Thermal Stresses in Nonlinearly Viscoelastic Solids

[+] Author and Article Information
Giancarlo U. Losi, Wolfgang G. Knauss

Graduate Aeronautical Laboratories, California Institute of Technology, Pasadena, CA 91125

J. Appl. Mech 59(2S), S43-S49 (Jun 01, 1992) doi:10.1115/1.2899506 History: Received October 16, 1990; Revised May 24, 1991; Online March 31, 2008


Three different rheological models are applied to the study of transient and residual thermal stresses in amorphous polymers cooled across the glass transition. The models differ mainly in their treatments of the nonequilibrium (time-dependent) portion of the morphological changes in the polymer and their influence on the relaxation process. The interstitial volume between polymer chains (free volume) is found to play an important role in the residual stresses; they are affected by the relative time scale of thermal diffusion and thermoviscoelastic relaxation/creep. This result has implications for injection molded parts of different section dimensions and for extrusion products. This fact must also be accounted for in determining the thermomechanicalproperties in the glass transition range. The step cooling ofPVAc spheres (1 and 20 mm dia.) and a cylinder (20 mm dia.) have been considered; most of the results presented apply to the sphere(s). Residual stresses can vary by as much as 100percent depending on whether the interstitial molecular (free) volume is counted or not. It is also demonstrated that residual stresses can be higher than an elastic analysis based on the glassy properties would suggest; thus the “stressfree temperature” is found to be significantly above the glass transition.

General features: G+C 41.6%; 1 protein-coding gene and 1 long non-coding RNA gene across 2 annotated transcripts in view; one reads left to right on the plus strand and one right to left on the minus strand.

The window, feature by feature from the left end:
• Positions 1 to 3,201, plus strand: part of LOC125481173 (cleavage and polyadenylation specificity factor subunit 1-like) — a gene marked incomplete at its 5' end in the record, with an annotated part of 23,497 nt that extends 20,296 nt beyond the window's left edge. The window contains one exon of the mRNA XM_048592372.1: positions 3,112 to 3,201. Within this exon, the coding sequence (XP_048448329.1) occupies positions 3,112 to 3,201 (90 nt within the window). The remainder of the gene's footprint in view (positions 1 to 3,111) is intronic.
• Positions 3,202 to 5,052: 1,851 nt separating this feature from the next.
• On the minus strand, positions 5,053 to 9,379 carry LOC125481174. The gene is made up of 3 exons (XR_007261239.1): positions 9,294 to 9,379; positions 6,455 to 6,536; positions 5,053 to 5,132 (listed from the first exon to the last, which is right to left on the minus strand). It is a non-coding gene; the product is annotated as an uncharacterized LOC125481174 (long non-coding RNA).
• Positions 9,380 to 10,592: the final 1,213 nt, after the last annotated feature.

Copyright © 1992 by The American Society of Mechanical Engineers
Your Session has timed out. Please sign back in to continue.





Some tools below are only available to our subscribers or users with an online account.

Related Content

Customize your page view by dragging and repositioning the boxes below.

Related Journal Articles
Related eBook Content
Topic Collections

Sorry! You do not have access to this content. For assistance or to subscribe, please contact us:

  • TELEPHONE: 1-800-843-2763 (Toll-free in the USA)
  • EMAIL: asmedigitalcollection@asme.org
Sign In